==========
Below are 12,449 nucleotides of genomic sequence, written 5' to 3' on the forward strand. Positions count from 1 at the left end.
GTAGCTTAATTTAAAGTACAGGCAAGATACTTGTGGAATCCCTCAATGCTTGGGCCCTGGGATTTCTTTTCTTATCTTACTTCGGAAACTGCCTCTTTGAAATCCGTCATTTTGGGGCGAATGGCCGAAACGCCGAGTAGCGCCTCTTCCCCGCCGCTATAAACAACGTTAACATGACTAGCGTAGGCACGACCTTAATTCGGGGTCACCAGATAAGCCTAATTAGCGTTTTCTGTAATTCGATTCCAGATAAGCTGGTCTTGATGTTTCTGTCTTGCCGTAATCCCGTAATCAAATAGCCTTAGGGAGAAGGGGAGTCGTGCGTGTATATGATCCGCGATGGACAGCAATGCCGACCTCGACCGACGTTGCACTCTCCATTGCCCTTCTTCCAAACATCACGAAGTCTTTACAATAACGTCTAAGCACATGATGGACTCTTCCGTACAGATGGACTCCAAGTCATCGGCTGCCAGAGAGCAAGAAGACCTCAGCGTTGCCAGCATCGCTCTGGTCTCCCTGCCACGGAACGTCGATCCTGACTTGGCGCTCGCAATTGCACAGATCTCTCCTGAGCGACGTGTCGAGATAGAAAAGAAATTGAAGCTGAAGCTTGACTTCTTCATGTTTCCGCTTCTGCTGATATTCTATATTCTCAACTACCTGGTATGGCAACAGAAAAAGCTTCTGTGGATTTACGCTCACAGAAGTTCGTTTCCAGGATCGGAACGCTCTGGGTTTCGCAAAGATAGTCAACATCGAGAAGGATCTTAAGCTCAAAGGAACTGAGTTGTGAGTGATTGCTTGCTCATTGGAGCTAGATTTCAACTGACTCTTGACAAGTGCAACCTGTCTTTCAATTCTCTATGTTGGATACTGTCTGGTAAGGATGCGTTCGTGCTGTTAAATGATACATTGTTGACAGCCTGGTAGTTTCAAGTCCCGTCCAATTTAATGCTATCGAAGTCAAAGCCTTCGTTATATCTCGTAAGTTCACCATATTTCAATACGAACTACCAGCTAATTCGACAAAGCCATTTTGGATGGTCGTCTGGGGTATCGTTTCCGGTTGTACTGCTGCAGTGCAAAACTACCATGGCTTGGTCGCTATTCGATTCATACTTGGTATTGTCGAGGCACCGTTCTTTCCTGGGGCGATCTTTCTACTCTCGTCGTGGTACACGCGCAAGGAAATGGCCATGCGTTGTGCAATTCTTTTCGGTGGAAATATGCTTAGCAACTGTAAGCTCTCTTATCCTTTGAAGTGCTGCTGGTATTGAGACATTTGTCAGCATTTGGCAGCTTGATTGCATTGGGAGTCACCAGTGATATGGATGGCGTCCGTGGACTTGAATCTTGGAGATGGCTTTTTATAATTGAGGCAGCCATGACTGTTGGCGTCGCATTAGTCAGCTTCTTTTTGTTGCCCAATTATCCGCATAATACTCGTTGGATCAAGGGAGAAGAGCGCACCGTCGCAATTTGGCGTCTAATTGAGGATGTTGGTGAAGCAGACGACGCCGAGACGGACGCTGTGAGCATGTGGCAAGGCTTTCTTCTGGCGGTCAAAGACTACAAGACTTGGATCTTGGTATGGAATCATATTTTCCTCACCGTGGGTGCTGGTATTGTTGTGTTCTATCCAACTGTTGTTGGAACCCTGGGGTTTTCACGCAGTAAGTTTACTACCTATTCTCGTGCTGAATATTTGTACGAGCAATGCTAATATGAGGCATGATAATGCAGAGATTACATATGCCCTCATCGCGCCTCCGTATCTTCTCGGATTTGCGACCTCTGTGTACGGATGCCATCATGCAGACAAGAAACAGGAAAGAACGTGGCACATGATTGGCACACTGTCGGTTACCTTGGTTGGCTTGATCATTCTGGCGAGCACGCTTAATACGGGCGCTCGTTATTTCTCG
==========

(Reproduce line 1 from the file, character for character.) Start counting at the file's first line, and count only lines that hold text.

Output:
Below are 12,449 nucleotides of genomic sequence, written 5' to 3' on the forward strand. Positions count from 1 at the left end.